Understanding the regional and transnational networks that facilitate IED use

Known perpetrators of IED incidents in the past five years: Baloch Liberation Tigers, New People’s Army, IS Libya Province and Lashkar e Jhangvi

Baloch Liberation Tigers

The Baloch Liberation Tigers (BLT) is an armed group fighting for the independence of Balochistan from Pakistan, and is opposed to democratic measures promoting the Baloch cause. The group emerged in 2011, and carries out IED attacks on both civilian and military targets, primarily in the Balochistan region. Very little has been reported on the Baloch Liberation Tigers, and little is known about the organisation. A spokesman for the group purportedly stated that the victims of a gun massacre carried out by the BLT near the Iranian border in July 2012 were targeted because of their Punjabi ethnicity. The group has also targeted people celebrating Pakistan’s Independence Day. The BLT’s attacks therefore suggest a strong ethno-nationalist ideology, which is present among other Baloch nationalist groups, such as the Balochistan Liberation Army (BLA), as well. Balochistan has been heavily affected by terrorism. In northern parts of the region, groups such as the TTP and the Taliban are present (the Taliban have their headquarters in the Baloch city of Quetta), while Baloch nationalist groups are active in southern areas.

New People’s Army

The New People’s Army (NPA) is the armed wing of the Communist Party of the Philippines (CPP), and is a Maoist organisation that engages in guerrilla warfare. The group has as its goal to overthrow the Philippine government and rid the country of US influence. The NPA mainly attacks government targets and US interests, often employing IEDs, and is designated a terrorist organisation by the United States, the EU and the Philippine government. The NPA was established by José Maria Sison in 1969 on the Philippines’ largest island, Luzon, and the group made early efforts to gain popularity with rural populations. The group also provoked military crackdowns from the Ferdinand Marcos regime, something which drew many new members to join the NPA and the CPP during the 1970s and 1980s. The 1990s and 2000s have seen the NPA and the Philippine government going back and forth between negotiations and engaging in combat.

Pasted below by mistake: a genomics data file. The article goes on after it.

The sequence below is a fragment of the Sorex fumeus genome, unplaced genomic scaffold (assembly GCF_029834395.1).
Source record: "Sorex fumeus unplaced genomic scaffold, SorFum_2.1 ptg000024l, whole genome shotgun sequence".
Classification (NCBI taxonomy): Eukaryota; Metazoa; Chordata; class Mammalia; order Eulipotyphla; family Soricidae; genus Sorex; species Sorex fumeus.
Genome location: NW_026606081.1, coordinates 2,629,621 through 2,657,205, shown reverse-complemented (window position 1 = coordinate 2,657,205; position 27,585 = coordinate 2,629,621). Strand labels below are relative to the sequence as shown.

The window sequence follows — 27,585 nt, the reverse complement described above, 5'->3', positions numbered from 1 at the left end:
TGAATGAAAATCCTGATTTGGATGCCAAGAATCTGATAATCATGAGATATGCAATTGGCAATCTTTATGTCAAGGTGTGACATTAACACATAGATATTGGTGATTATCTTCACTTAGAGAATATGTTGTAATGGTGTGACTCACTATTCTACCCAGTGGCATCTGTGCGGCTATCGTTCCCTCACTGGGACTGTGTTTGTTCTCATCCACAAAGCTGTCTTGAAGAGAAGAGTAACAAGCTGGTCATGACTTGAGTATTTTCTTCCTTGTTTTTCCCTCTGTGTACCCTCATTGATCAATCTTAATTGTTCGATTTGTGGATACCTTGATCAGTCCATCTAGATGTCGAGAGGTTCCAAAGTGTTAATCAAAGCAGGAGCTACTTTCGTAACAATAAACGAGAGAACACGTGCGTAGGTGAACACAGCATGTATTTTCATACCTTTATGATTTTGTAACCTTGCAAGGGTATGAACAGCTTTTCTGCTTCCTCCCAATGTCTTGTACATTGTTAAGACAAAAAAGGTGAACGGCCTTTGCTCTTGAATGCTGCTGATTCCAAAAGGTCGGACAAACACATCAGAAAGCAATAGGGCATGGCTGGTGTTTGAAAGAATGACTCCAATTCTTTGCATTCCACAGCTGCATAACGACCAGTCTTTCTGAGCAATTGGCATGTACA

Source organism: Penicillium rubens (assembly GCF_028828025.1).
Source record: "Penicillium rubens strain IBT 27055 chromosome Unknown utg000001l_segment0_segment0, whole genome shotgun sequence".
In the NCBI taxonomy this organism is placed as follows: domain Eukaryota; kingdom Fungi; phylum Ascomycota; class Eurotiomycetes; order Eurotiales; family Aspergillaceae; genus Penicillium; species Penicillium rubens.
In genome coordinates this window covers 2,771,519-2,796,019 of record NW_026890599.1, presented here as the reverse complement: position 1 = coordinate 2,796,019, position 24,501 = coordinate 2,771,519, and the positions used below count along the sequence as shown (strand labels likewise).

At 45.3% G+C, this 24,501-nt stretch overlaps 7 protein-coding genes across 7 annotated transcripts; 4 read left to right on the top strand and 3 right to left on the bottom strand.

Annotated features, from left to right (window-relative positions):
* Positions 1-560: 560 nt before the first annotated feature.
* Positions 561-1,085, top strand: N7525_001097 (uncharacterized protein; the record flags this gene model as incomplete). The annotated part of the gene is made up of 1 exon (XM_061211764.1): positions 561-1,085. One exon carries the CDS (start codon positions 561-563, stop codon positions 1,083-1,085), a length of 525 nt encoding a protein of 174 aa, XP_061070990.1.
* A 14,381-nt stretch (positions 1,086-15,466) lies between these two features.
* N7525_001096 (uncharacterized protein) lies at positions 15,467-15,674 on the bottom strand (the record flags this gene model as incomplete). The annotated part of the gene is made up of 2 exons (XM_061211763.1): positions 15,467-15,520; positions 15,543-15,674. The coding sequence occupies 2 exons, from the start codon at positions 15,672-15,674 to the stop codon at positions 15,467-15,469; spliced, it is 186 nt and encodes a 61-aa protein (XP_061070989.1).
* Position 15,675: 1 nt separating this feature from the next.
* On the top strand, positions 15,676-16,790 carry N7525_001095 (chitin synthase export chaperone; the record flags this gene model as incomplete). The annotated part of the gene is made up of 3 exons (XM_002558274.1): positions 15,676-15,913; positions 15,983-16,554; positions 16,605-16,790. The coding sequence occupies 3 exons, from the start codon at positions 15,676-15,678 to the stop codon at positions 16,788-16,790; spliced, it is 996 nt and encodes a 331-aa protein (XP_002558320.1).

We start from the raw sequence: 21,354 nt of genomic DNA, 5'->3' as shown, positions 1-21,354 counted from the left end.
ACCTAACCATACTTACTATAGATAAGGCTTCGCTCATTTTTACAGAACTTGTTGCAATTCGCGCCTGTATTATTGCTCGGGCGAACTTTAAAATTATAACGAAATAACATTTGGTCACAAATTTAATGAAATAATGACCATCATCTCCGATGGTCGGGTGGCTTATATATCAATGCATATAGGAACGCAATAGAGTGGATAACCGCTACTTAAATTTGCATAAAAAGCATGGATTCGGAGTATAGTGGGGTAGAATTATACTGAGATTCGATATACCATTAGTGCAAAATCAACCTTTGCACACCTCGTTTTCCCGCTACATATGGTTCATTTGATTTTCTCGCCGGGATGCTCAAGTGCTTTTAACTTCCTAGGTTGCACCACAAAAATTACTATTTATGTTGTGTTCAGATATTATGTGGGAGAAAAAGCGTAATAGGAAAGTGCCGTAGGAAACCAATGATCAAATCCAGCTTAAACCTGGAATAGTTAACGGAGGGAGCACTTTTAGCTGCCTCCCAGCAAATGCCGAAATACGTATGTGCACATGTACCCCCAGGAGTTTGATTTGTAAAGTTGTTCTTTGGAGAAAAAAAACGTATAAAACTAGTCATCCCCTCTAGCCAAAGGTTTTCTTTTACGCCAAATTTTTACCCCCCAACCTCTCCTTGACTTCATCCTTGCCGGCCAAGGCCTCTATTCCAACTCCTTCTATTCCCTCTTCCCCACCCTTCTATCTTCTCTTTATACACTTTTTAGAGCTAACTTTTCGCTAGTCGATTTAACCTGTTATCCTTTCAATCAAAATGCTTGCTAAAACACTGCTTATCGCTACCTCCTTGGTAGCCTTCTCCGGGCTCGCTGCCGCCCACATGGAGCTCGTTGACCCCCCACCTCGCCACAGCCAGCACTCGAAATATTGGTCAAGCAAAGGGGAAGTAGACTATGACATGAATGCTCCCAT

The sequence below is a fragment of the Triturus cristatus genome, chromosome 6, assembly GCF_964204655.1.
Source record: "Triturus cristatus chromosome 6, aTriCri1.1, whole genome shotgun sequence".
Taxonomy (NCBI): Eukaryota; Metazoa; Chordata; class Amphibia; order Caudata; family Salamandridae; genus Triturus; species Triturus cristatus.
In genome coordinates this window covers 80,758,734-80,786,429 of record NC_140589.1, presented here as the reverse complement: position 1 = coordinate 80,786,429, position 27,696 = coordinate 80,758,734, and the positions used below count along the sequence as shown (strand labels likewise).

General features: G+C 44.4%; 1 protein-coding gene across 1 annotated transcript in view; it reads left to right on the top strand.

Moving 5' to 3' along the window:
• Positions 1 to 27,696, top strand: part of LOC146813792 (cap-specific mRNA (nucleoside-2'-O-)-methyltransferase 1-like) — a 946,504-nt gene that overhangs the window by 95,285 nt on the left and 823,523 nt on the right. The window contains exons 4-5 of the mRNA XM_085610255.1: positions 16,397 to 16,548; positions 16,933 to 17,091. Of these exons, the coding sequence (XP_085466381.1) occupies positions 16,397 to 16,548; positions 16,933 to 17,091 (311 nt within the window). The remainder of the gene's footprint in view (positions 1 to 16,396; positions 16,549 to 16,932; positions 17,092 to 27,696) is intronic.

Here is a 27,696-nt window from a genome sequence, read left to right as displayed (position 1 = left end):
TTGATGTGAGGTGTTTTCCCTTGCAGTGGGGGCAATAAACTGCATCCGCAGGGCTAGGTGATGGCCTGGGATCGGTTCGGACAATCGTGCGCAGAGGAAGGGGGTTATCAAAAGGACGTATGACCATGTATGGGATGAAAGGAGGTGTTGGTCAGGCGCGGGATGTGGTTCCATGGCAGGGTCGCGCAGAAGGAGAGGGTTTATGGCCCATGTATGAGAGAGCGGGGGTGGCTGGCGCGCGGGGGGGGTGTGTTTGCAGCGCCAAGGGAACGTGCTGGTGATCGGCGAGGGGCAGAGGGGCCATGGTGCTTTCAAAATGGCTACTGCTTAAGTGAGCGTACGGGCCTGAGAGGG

Although primarily a rural-based guerrilla group, the NPA has an active urban infrastructure to carry out acts of terrorism, using city-based assassination squads called sparrow units. It derives most of its funding from the contributions of supporters, and so-called revolutionary taxes extorted from local businesses. With the US military presence in the country diminishing, the NPA has engaged in urban terrorism against the police, corrupt politicians, and drug traffickers. The NPA’s hierarchical structure is kept deliberately opaque. As part of the CPP, the group is still under José Maria Sison’s command, despite his having lived in exile in the Netherlands since 1986. The NPA has a military commander and its own National Operational Command, but is not considered to be independent of the CPP. Throughout its existence, the NPA has received funds and weapons from other left-wing militias around the world, such as the Palestine Liberation Organisation (PLO), the Sandinistas of Nicaragua, and the Communist Party of El Salvador. They are also said to have cooperated tactically with Philippine groups such as the MNLF and the Moro Islamic Liberation Front (MILF).

IS Libya Province